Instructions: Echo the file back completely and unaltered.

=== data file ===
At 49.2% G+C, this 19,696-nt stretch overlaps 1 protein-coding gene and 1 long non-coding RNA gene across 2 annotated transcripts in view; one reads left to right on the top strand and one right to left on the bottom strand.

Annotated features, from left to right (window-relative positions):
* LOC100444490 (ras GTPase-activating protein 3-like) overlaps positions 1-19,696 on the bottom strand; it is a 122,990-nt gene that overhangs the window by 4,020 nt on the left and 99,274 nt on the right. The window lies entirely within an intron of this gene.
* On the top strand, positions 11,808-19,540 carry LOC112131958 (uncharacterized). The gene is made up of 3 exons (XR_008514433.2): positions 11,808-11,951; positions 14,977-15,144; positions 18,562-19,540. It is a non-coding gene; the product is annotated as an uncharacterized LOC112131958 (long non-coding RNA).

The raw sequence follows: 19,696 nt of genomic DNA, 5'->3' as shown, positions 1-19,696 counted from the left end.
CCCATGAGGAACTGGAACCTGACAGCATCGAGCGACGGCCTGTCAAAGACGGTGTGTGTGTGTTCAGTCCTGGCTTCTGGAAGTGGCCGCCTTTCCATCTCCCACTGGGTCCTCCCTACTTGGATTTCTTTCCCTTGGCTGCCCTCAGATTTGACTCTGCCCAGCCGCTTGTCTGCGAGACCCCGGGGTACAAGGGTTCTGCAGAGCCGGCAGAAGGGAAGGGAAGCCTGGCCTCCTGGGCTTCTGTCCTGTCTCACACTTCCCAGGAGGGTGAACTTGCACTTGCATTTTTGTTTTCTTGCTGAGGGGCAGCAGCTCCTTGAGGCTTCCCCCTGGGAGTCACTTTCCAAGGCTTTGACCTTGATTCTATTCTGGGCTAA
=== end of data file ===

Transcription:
At 49.2% G+C, this 19,696-nt stretch overlaps 1 protein-coding gene and 1 long non-coding RNA gene across 2 annotated transcripts in view; one reads left to right on the top strand and one right to left on the bottom strand.

Annotated features, from left to right (window-relative positions):
* LOC100444490 (ras GTPase-activating protein 3-like) overlaps positions 1-19,696 on the bottom strand; it is a 122,990-nt gene that overhangs the window by 4,020 nt on the left and 99,274 nt on the right. The window lies entirely within an intron of this gene.
* On the top strand, positions 11,808-19,540 carry LOC112131958 (uncharacterized). The gene is made up of 3 exons (XR_008514433.2): positions 11,808-11,951; positions 14,977-15,144; positions 18,562-19,540. It is a non-coding gene; the product is annotated as an uncharacterized LOC112131958 (long non-coding RNA).

The raw sequence follows: 19,696 nt of genomic DNA, 5'->3' as shown, positions 1-19,696 counted from the left end.
CCCATGAGGAACTGGAACCTGACAGCATCGAGCGACGGCCTGTCAAAGACGGTGTGTGTGTGTTCAGTCCTGGCTTCTGGAAGTGGCCGCCTTTCCATCTCCCACTGGGTCCTCCCTACTTGGATTTCTTTCCCTTGGCTGCCCTCAGATTTGACTCTGCCCAGCCGCTTGTCTGCGAGACCCCGGGGTACAAGGGTTCTGCAGAGCCGGCAGAAGGGAAGGGAAGCCTGGCCTCCTGGGCTTCTGTCCTGTCTCACACTTCCCAGGAGGGTGAACTTGCACTTGCATTTTTGTTTTCTTGCTGAGGGGCAGCAGCTCCTTGAGGCTTCCCCCTGGGAGTCACTTTCCAAGGCTTTGACCTTGATTCTATTCTGGGCTAA